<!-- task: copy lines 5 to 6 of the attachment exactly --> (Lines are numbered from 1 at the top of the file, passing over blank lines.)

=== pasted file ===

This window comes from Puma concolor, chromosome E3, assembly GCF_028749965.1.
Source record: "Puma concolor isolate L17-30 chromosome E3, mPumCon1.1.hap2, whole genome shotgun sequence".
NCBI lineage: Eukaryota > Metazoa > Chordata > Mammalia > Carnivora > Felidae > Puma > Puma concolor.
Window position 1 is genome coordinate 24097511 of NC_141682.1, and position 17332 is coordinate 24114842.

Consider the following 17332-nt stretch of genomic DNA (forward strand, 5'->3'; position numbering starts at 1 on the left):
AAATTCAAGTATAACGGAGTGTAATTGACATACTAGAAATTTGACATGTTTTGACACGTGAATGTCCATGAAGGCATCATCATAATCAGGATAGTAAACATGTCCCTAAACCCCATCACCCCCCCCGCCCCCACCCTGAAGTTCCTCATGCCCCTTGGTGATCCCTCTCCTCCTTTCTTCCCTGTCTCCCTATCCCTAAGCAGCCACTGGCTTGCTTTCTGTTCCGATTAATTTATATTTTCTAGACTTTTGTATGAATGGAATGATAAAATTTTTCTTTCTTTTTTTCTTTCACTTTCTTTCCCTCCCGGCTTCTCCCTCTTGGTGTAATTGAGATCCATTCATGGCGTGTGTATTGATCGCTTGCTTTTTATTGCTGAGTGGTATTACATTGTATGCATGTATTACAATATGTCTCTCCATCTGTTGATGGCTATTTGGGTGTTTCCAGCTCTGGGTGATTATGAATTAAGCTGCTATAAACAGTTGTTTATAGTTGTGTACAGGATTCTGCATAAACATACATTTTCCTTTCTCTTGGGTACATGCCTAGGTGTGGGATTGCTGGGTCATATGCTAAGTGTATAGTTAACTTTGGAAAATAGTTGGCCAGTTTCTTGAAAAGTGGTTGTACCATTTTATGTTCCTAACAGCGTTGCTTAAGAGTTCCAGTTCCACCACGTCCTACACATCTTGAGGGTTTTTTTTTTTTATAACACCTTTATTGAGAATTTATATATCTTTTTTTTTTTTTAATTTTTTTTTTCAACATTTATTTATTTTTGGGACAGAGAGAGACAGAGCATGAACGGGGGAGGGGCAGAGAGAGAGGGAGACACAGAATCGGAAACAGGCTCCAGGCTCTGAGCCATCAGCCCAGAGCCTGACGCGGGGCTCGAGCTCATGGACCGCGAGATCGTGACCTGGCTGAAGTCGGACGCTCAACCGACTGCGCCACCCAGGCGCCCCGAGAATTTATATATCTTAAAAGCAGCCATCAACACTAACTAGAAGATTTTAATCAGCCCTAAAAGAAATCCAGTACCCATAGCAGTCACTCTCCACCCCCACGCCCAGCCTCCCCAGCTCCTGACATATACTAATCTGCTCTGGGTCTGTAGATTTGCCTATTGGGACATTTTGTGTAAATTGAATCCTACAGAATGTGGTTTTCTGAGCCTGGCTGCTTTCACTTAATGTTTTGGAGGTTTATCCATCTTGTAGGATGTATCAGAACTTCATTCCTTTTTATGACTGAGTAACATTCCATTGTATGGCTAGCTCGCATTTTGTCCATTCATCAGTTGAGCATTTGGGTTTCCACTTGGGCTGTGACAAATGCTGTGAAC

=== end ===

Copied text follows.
Consider the following 17332-nt stretch of genomic DNA (forward strand, 5'->3'; position numbering starts at 1 on the left):
AAATTCAAGTATAACGGAGTGTAATTGACATACTAGAAATTTGACATGTTTTGACACGTGAATGTCCATGAAGGCATCATCATAATCAGGATAGTAAACATGTCCCTAAACCCCATCACCCCCCCCGCCCCCACCCTGAAGTTCCTCATGCCCCTTGGTGATCCCTCTCCTCCTTTCTTCCCTGTCTCCCTATCCCTAAGCAGCCACTGGCTTGCTTTCTGTTCCGATTAATTTATATTTTCTAGACTTTTGTATGAATGGAATGATAAAATTTTTCTTTCTTTTTTTCTTTCACTTTCTTTCCCTCCCGGCTTCTCCCTCTTGGTGTAATTGAGATCCATTCATGGCGTGTGTATTGATCGCTTGCTTTTTATTGCTGAGTGGTATTACATTGTATGCATGTATTACAATATGTCTCTCCATCTGTTGATGGCTATTTGGGTGTTTCCAGCTCTGGGTGATTATGAATTAAGCTGCTATAAACAGTTGTTTATAGTTGTGTACAGGATTCTGCATAAACATACATTTTCCTTTCTCTTGGGTACATGCCTAGGTGTGGGATTGCTGGGTCATATGCTAAGTGTATAGTTAACTTTGGAAAATAGTTGGCCAGTTTCTTGAAAAGTGGTTGTACCATTTTATGTTCCTAACAGCGTTGCTTAAGAGTTCCAGTTCCACCACGTCCTACACATCTTGAGGGTTTTTTTTTTTTATAACACCTTTATTGAGAATTTATATATCTTTTTTTTTTTTTAATTTTTTTTTTCAACATTTATTTATTTTTGGGACAGAGAGAGACAGAGCATGAACGGGGGAGGGGCAGAGAGAGAGGGAGACACAGAATCGGAAACAGGCTCCAGGCTCTGAGCCATCAGCCCAGAGCCTGACGCGGGGCTCGAGCTCATGGACCGCGAGATCGTGACCTGGCTGAAGTCGGACGCTCAACCGACTGCGCCACCCAGGCGCCCCGAGAATTTATATATCTTAAAAGCAGCCATCAACACTAACTAGAAGATTTTAATCAGCCCTAAAAGAAATCCAGTACCCATAGCAGTCACTCTCCACCCCCACGCCCAGCCTCCCCAGCTCCTGACATATACTAATCTGCTCTGGGTCTGTAGATTTGCCTATTGGGACATTTTGTGTAAATTGAATCCTACAGAATGTGGTTTTCTGAGCCTGGCTGCTTTCACTTAATGTTTTGGAGGTTTATCCATCTTGTAGGATGTATCAGAACTTCATTCCTTTTTATGACTGAGTAACATTCCATTGTATGGCTAGCTCGCATTTTGTCCATTCATCAGTTGAGCATTTGGGTTTCCACTTGGGCTGTGACAAATGCTGTGAAC